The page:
The National Commissioner of the Icelandic Police (NCIP) and the Police Commissioner at Hvolsvöllur declare an uncertainty phase, which is the lowest level of warning, because of seismic activity in Mount Hekla. There are no observable signs that an eruption of Hekla is imminent.
The Icelandic Met Office has informed the Civil Protection and Emergency Management of NCIP about unusual seismic activity in Mount Hekla. The Icelandic Met Office has raised the ICAO aviation color code to yellow concerning air traffic, which means that mount Hekla is showing an unusual activity.
The uncertainty phase means that supervision has been raised on that course of events that may threaten public health and safety, or that environment or inhabited area may be threatened. Declaring an uncertainty phase is a part of the work process in the setup of public safety to secure a formal communication between response teams and to secure dissemination of information.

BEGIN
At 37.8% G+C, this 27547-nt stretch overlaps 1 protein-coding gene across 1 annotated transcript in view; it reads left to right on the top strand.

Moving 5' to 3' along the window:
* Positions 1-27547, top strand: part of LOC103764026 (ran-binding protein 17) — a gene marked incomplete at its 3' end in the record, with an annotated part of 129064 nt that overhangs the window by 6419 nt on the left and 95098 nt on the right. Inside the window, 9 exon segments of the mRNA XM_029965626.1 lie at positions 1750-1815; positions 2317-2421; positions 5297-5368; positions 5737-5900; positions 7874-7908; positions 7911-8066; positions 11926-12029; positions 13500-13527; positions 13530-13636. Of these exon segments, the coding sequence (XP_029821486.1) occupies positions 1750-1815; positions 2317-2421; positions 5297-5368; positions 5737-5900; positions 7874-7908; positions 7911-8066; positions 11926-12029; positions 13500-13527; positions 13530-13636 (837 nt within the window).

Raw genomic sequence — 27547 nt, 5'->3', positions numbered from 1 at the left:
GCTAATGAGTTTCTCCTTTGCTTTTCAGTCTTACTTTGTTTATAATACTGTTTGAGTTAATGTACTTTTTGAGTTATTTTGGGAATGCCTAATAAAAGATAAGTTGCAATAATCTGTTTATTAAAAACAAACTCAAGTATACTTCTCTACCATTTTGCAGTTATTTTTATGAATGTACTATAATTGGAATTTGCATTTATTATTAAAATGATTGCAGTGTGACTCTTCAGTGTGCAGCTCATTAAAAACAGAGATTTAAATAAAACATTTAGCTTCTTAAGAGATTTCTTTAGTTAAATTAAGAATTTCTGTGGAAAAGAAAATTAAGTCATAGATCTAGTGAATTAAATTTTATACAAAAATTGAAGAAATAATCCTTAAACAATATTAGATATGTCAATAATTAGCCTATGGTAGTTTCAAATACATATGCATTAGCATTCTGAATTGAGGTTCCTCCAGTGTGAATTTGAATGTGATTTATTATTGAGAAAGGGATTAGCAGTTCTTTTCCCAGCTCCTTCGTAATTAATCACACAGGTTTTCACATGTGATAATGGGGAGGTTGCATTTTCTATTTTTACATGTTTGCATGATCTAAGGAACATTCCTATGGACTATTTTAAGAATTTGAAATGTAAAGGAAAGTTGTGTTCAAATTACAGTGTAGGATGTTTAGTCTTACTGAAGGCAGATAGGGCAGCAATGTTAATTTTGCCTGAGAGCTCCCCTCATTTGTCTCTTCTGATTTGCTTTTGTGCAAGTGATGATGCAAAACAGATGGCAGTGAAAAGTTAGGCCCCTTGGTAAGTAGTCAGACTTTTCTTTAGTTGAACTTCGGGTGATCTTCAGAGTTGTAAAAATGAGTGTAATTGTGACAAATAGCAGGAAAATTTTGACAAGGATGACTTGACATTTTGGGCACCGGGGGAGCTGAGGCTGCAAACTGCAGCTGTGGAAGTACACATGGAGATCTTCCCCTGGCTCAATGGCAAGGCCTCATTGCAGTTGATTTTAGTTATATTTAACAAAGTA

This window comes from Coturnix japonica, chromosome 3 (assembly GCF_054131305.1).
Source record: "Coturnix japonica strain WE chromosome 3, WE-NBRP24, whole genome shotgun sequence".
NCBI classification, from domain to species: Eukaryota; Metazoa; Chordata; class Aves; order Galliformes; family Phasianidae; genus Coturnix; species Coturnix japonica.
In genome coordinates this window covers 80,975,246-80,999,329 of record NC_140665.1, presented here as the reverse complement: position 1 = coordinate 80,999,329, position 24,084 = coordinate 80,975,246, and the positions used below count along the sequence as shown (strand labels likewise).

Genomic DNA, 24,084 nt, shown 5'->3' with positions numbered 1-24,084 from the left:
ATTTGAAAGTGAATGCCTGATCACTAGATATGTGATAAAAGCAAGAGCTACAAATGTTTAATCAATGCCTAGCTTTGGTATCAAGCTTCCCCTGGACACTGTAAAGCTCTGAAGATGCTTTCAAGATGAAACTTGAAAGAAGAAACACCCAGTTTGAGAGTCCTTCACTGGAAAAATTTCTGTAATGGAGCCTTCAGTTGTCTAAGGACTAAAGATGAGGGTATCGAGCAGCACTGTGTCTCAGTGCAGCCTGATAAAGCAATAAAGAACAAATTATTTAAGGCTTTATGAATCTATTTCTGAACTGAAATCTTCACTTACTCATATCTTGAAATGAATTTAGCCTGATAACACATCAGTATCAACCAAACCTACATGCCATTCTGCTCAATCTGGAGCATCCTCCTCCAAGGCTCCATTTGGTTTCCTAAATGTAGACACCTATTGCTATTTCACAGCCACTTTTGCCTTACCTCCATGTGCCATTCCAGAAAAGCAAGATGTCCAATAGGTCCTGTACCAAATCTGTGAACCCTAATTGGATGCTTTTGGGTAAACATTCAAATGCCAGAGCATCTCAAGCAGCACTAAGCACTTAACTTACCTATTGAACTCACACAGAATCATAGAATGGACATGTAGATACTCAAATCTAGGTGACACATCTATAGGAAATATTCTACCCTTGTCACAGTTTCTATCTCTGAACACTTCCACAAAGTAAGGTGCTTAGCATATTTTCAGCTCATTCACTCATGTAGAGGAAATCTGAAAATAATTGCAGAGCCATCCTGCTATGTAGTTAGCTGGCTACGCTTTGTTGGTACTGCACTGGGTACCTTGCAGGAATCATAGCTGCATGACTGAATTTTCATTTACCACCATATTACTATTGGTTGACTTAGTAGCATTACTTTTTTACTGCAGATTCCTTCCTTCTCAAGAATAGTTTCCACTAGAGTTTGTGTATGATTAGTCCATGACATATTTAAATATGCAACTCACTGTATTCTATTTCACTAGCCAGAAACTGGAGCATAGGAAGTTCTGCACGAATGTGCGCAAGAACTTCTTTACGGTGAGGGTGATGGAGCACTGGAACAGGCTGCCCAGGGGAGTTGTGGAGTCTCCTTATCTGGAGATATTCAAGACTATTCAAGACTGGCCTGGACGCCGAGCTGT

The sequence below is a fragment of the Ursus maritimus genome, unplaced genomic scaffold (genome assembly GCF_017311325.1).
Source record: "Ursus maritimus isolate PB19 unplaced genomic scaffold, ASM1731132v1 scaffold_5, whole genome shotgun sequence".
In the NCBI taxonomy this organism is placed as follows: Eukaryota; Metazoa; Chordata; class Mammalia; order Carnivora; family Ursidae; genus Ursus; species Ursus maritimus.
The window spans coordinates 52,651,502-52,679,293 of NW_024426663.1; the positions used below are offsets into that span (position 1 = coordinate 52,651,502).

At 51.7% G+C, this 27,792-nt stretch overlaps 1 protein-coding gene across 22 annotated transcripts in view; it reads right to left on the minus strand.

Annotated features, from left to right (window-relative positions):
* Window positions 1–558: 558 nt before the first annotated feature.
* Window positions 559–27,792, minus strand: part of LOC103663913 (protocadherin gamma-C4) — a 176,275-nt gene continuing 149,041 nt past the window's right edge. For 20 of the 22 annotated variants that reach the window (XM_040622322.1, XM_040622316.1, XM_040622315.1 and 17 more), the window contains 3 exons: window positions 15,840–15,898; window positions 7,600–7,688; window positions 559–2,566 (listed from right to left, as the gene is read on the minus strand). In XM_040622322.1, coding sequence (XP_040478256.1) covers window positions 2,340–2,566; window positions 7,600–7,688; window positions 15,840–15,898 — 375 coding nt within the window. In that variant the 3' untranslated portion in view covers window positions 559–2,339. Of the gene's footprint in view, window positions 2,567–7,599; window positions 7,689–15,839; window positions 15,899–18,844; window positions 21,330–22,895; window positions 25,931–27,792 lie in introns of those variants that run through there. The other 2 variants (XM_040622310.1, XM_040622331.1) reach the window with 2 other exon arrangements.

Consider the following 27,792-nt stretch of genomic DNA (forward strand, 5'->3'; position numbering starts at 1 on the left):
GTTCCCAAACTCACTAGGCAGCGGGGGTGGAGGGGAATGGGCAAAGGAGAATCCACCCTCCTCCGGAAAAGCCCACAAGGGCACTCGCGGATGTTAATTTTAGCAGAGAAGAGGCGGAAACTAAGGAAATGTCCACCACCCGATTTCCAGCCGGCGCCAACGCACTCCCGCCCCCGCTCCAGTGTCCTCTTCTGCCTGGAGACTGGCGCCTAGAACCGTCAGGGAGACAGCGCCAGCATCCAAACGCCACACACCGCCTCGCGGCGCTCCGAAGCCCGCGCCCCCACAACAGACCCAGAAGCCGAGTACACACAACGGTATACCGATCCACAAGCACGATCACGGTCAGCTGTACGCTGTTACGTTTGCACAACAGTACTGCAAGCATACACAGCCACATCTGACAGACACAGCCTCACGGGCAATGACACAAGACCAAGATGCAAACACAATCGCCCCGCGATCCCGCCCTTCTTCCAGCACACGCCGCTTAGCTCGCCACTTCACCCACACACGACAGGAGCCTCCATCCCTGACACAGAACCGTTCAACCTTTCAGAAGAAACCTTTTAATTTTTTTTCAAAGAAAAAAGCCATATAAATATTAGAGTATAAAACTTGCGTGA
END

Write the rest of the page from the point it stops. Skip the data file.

In light of all of this the National Commissioner of the Icelandic Police and the Police Commissioner at Hvolsvöllur warn people from hiking on mount Hekla while this uncertainty phase is in force.
The Icelandic Meteorological Office has changed the aviation colour-code of Hekla volcano from green to yellow, signifying elevated unrest above a known background level.
Since 10 March 2013, at least seven micro-earthquakes, ranging in size from magnitude 0.4 to 1, have been detected over a small area ~4.5 km to the north-east of the volcano's summit. Sourced mainly at 11 to 12 km depth, these earthquakes have a high-frequency character suggestive of brittle fracturing rather than magma movements. At Hekla, such a clustering of earthquakes in time and space is unusual in between eruptions.
Continuous measurements of borehole strain and ground-based GPS show no changes in crustal deformation. The only measurable change is increased earthquake activity, although the earthquake rate is too low to assess whether this episode has peaked already. The change from green to yellow is a precautionary step due to increased earthquake activity. To date, there are no observable signs that an eruption of Hekla is imminent.